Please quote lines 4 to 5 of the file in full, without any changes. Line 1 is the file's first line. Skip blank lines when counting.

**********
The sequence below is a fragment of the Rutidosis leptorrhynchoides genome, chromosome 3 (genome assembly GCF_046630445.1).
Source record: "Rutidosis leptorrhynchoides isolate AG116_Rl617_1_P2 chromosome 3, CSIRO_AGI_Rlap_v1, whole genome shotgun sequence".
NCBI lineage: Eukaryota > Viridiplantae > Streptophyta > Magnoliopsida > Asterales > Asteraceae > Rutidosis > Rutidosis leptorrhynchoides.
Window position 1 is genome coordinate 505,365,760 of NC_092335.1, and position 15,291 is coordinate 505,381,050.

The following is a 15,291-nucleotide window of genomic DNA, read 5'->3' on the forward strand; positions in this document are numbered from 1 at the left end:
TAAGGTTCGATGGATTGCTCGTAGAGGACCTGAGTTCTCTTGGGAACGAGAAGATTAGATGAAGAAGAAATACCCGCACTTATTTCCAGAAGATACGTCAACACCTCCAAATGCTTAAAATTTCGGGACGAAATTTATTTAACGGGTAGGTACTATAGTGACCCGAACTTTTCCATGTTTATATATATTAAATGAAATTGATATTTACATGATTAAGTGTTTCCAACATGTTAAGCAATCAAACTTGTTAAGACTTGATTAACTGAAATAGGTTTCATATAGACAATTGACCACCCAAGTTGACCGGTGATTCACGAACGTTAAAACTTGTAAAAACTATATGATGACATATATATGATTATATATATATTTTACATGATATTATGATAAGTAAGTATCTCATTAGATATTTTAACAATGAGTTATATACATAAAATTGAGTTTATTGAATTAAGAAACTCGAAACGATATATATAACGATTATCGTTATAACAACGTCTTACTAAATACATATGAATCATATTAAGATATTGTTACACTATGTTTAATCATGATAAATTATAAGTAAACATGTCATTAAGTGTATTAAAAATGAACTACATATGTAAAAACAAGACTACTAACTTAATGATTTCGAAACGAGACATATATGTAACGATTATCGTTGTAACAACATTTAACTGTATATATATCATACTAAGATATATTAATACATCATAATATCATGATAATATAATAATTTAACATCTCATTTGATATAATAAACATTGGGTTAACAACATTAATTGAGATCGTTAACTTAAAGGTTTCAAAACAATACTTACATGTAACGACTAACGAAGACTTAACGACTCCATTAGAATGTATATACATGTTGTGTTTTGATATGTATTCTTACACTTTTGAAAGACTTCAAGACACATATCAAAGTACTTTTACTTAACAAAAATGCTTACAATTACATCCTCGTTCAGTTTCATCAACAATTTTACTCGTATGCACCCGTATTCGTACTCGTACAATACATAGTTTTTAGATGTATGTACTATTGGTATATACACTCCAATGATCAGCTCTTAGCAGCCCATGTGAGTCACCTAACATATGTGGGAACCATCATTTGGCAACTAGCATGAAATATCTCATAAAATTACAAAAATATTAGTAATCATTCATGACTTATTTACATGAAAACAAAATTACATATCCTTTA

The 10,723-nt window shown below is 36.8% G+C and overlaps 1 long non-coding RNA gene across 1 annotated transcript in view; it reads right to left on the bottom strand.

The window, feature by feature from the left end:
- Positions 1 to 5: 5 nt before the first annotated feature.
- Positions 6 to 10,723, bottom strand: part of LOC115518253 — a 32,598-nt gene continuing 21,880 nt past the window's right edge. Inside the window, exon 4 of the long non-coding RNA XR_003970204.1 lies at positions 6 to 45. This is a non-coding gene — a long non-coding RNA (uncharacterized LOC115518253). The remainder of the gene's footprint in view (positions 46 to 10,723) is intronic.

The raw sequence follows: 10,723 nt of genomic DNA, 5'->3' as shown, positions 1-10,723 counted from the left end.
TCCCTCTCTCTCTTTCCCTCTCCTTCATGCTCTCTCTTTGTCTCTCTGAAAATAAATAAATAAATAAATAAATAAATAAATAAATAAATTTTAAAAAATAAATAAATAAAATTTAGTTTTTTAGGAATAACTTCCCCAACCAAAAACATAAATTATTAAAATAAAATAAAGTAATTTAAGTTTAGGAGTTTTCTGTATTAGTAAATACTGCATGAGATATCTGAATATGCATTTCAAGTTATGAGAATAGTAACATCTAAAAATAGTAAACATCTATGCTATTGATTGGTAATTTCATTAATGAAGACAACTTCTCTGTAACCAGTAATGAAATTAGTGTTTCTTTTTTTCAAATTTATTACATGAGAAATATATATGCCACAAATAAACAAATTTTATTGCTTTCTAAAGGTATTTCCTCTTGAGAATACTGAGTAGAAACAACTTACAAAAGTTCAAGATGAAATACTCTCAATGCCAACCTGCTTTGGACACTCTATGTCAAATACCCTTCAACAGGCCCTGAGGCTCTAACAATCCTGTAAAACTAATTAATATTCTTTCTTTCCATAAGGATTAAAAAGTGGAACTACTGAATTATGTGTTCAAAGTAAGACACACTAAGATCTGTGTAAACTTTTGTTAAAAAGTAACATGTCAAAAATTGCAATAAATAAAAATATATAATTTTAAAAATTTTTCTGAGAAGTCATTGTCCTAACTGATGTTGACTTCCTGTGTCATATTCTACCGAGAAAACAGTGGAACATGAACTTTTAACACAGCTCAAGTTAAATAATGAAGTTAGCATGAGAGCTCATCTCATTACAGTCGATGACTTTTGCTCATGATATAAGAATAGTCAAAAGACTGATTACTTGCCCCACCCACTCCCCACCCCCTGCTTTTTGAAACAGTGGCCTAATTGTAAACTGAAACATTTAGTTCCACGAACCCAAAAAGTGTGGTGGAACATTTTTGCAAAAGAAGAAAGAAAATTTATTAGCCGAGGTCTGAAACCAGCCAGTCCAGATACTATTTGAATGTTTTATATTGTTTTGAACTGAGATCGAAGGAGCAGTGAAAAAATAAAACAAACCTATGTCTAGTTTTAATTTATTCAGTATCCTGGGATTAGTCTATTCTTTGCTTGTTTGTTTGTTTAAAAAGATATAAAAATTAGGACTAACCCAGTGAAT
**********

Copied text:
Window position 1 is genome coordinate 505,365,760 of NC_092335.1, and position 15,291 is coordinate 505,381,050.

The following is a 15,291-nucleotide window of genomic DNA, read 5'->3' on the forward strand; positions in this document are numbered from 1 at the left end: